An oft-overlooked feature of operator overloading in C++ is that certain operators often come in pairs. Take the classic example, the subscript operator:
// Of course, if this were real C++ we would
// most probably be using an STL container for this.
const int& operator(unsigned index) const; // inspect only
int& operator(unsigned index); // inspect or mutate
The two operators are nearly identical, with the only difference being the fact that one of them is a const method. In other words, we have performed const-overloading. Why do we do this?
Imagine that we have a constant object of type IntList. We can only call const methods on the object, as we are not allowed to modify a const object. Let's see how this helps the compiler help us:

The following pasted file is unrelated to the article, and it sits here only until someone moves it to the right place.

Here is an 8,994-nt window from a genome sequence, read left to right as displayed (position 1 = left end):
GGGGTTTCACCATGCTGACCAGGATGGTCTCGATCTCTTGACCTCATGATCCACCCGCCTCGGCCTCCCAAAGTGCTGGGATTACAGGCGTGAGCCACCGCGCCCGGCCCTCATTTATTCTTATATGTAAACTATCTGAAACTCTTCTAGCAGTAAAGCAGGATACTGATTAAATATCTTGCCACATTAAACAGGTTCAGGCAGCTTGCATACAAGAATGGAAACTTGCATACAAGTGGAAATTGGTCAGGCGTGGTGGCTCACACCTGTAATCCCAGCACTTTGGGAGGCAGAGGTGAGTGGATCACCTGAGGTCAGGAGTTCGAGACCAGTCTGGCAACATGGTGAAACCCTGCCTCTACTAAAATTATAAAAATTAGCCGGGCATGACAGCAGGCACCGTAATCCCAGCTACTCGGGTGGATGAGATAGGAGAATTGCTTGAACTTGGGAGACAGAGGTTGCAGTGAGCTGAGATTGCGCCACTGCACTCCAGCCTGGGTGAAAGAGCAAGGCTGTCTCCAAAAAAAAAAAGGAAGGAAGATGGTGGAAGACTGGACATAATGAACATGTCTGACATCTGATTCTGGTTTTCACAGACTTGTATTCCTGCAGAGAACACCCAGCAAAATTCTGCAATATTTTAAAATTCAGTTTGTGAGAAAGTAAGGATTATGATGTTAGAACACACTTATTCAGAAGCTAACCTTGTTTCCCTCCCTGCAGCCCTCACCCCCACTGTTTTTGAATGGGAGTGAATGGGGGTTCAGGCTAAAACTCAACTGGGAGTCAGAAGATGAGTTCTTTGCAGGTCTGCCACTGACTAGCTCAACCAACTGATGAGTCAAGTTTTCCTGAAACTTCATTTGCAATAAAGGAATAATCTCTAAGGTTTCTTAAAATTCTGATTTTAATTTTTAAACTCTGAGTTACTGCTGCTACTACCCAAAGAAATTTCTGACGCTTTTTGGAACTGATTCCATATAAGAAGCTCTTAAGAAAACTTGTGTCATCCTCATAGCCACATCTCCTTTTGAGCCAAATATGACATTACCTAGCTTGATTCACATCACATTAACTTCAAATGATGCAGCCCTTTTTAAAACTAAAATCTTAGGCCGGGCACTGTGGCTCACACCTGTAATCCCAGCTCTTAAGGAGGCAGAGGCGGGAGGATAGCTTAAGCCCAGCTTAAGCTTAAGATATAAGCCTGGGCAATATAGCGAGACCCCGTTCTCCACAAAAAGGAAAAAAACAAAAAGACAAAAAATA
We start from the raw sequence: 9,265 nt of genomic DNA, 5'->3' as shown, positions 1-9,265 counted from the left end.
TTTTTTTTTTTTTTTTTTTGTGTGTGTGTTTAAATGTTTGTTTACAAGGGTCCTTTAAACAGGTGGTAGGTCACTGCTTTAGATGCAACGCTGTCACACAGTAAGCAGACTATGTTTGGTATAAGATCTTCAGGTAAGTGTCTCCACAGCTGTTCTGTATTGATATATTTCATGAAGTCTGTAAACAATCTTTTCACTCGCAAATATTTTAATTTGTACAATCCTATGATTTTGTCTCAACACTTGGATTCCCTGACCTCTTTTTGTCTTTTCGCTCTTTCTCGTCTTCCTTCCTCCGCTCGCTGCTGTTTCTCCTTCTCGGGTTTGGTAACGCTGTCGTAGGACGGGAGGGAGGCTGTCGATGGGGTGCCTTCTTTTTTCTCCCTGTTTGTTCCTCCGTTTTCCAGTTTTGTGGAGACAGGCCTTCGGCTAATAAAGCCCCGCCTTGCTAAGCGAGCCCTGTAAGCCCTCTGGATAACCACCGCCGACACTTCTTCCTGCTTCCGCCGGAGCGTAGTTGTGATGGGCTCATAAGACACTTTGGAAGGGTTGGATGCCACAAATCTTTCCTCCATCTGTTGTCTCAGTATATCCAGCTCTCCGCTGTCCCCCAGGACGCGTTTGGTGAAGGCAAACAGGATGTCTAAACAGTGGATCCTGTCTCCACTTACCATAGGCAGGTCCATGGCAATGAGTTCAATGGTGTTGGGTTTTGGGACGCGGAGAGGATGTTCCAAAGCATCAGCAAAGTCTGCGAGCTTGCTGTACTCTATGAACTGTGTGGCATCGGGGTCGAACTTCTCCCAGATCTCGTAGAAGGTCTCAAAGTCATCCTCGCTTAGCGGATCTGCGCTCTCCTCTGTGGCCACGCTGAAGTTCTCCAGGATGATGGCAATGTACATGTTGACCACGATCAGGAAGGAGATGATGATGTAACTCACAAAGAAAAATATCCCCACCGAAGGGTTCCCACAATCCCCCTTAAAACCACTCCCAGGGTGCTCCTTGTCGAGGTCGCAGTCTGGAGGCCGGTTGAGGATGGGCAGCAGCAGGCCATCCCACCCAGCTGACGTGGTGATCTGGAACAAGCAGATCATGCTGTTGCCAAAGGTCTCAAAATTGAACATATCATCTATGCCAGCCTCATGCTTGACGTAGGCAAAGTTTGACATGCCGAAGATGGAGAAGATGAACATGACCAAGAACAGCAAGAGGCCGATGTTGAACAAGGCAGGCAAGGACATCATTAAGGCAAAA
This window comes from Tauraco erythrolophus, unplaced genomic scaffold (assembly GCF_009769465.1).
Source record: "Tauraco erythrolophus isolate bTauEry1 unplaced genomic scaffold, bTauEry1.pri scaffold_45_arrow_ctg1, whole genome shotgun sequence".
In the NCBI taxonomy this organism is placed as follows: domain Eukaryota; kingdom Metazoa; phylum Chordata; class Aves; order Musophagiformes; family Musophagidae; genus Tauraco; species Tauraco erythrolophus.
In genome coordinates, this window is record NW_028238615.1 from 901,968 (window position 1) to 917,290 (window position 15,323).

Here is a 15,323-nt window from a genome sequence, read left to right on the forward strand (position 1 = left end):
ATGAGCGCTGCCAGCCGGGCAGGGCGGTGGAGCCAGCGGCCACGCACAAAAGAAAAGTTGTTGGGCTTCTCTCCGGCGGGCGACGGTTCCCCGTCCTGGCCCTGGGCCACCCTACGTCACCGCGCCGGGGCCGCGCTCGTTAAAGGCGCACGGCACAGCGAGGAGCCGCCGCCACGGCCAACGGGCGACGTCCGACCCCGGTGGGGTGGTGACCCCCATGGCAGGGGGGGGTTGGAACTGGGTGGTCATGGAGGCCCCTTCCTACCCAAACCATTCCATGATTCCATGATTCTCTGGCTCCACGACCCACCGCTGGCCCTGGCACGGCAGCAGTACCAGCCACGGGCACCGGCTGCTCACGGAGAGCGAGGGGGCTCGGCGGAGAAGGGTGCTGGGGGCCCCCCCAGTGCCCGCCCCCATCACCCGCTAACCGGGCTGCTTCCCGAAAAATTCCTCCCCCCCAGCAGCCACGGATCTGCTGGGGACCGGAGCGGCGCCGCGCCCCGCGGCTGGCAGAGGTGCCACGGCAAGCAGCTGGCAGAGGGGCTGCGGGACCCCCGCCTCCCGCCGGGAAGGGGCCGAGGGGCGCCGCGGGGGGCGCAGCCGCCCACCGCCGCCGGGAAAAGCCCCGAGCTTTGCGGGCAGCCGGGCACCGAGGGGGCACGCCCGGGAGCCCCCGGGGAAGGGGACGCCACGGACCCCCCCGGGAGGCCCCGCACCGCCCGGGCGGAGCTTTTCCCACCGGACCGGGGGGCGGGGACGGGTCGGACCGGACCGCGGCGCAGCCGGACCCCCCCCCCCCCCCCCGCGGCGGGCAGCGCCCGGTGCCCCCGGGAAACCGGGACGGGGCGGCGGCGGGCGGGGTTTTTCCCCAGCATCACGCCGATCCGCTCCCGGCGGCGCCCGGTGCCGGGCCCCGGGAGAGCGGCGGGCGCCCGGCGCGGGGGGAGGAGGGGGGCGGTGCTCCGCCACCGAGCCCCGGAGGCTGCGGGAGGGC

const IntList list;
list = 3; // Error! The compiler automatically stops us from trying this.
// As the const operator is used, we get an error from trying to
// assign to a constant value.
int i = list; // This is fine! Bear in mind that we couldn't even do this
// without the const operator overload.
This works out great! The compiler will use the correct operator overload for const objects, and will prevent you from doing anything crazy.  isn't the only operator that comes in pairs. You will most likely apply the same ideas to other operators that apply mutator/inspector semantics.